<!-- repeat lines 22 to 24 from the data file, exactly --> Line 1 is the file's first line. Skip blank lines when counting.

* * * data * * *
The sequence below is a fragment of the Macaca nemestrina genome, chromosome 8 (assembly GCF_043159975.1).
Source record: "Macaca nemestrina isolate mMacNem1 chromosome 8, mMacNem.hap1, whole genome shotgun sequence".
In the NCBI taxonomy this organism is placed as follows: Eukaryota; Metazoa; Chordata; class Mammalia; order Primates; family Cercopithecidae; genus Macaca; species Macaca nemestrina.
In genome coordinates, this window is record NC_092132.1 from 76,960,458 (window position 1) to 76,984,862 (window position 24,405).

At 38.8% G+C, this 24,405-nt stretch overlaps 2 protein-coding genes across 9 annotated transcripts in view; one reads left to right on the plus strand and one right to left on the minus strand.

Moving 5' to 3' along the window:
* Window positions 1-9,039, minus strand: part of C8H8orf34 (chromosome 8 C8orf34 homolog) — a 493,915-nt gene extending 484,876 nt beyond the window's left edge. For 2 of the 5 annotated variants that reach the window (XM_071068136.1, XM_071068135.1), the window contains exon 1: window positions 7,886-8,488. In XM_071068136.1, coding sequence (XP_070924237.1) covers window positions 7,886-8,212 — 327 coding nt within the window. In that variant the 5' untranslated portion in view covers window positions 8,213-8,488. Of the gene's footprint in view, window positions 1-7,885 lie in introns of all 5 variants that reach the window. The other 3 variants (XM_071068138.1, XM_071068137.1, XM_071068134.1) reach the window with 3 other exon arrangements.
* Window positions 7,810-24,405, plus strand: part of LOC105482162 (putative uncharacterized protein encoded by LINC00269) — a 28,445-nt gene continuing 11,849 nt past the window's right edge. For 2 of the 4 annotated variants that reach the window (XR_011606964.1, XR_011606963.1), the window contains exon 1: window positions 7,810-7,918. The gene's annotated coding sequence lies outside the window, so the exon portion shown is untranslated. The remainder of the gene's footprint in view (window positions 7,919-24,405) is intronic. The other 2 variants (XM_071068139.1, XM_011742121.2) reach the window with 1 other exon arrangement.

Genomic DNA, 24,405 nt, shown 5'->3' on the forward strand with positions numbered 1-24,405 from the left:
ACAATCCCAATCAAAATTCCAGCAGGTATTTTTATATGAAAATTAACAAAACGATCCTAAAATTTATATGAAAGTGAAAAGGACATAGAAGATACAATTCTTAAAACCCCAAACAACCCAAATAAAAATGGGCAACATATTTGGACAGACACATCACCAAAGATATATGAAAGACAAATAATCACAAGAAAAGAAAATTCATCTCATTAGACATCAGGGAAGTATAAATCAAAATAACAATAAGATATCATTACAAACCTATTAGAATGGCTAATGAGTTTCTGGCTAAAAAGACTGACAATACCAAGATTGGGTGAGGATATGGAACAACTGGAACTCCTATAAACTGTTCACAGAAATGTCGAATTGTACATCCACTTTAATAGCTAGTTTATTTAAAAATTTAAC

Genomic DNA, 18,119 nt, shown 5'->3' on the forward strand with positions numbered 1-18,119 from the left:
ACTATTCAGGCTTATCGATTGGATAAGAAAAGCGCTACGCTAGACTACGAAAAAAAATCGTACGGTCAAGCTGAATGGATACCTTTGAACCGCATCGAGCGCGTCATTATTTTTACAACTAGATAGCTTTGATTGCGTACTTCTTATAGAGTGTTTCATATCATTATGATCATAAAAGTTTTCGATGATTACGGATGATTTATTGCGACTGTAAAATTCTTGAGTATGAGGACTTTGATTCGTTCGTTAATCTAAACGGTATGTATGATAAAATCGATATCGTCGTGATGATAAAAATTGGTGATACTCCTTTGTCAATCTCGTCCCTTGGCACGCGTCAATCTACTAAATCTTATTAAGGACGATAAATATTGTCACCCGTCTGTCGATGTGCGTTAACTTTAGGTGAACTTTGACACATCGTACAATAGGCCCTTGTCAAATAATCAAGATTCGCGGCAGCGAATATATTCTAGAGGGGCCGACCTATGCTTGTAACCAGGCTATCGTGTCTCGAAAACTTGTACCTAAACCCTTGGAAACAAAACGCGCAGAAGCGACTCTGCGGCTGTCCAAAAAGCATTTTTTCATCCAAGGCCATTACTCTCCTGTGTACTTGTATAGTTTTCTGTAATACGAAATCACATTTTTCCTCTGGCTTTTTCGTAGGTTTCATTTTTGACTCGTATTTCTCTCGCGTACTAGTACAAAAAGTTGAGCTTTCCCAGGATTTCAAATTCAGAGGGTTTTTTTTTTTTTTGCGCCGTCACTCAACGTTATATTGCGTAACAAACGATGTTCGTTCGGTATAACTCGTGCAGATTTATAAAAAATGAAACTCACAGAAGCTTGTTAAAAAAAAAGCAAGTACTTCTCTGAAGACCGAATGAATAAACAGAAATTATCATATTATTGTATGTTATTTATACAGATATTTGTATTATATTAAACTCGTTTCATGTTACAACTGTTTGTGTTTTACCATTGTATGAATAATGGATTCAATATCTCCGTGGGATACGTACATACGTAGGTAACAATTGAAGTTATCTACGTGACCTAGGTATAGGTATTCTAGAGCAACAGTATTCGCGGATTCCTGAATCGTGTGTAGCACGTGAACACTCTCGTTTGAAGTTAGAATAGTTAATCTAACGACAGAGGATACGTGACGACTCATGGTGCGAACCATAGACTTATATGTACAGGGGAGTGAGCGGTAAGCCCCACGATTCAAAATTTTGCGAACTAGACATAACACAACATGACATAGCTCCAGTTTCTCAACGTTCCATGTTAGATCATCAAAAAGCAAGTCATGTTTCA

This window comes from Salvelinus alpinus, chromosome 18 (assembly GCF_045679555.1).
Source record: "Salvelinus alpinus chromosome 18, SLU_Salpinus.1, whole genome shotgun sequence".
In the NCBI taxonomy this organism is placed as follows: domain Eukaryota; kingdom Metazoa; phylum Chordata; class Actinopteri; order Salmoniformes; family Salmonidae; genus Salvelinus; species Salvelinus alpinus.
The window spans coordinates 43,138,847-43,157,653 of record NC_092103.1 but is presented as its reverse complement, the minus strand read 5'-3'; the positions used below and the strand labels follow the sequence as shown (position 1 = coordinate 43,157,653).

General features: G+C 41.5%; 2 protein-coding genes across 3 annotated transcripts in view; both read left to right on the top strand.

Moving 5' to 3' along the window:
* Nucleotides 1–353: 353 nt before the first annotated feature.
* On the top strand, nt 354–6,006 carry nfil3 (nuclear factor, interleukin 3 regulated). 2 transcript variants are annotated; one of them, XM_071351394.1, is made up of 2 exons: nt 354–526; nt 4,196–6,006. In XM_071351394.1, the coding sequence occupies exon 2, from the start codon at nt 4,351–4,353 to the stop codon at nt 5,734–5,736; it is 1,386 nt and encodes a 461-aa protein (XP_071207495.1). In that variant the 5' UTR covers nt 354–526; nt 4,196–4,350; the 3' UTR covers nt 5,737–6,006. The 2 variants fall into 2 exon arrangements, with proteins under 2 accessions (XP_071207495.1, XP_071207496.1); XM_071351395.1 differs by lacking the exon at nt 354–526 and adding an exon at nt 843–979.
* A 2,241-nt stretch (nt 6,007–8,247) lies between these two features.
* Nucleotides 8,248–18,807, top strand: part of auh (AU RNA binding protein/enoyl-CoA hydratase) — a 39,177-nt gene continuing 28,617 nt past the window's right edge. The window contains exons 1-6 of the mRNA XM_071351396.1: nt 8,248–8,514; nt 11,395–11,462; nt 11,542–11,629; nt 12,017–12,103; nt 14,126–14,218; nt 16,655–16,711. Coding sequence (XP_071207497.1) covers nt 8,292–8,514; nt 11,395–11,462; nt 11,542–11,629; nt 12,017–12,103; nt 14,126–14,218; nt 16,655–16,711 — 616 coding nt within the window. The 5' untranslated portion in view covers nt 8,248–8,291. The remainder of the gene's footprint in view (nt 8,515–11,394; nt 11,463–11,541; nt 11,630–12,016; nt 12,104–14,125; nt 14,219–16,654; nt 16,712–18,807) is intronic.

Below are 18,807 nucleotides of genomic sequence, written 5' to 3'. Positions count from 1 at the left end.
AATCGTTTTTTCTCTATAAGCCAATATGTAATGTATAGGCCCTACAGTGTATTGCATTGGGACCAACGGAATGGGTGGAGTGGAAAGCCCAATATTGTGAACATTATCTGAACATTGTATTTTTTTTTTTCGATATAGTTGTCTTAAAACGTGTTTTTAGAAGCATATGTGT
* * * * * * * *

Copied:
* Nucleotides 8,248–18,807, top strand: part of auh (AU RNA binding protein/enoyl-CoA hydratase) — a 39,177-nt gene continuing 28,617 nt past the window's right edge. The window contains exons 1-6 of the mRNA XM_071351396.1: nt 8,248–8,514; nt 11,395–11,462; nt 11,542–11,629; nt 12,017–12,103; nt 14,126–14,218; nt 16,655–16,711. Coding sequence (XP_071207497.1) covers nt 8,292–8,514; nt 11,395–11,462; nt 11,542–11,629; nt 12,017–12,103; nt 14,126–14,218; nt 16,655–16,711 — 616 coding nt within the window. The 5' untranslated portion in view covers nt 8,248–8,291. The remainder of the gene's footprint in view (nt 8,515–11,394; nt 11,463–11,541; nt 11,630–12,016; nt 12,104–14,125; nt 14,219–16,654; nt 16,712–18,807) is intronic.

Below are 18,807 nucleotides of genomic sequence, written 5' to 3'. Positions count from 1 at the left end.
AATCGTTTTTTCTCTATAAGCCAATATGTAATGTATAGGCCCTACAGTGTATTGCATTGGGACCAACGGAATGGGTGGAGTGGAAAGCCCAATATTGTGAACATTATCTGAACATTGTATTTTTTTTTTTCGATATAGTTGTCTTAAAACGTGTTTTTAGAAGCATATGTGT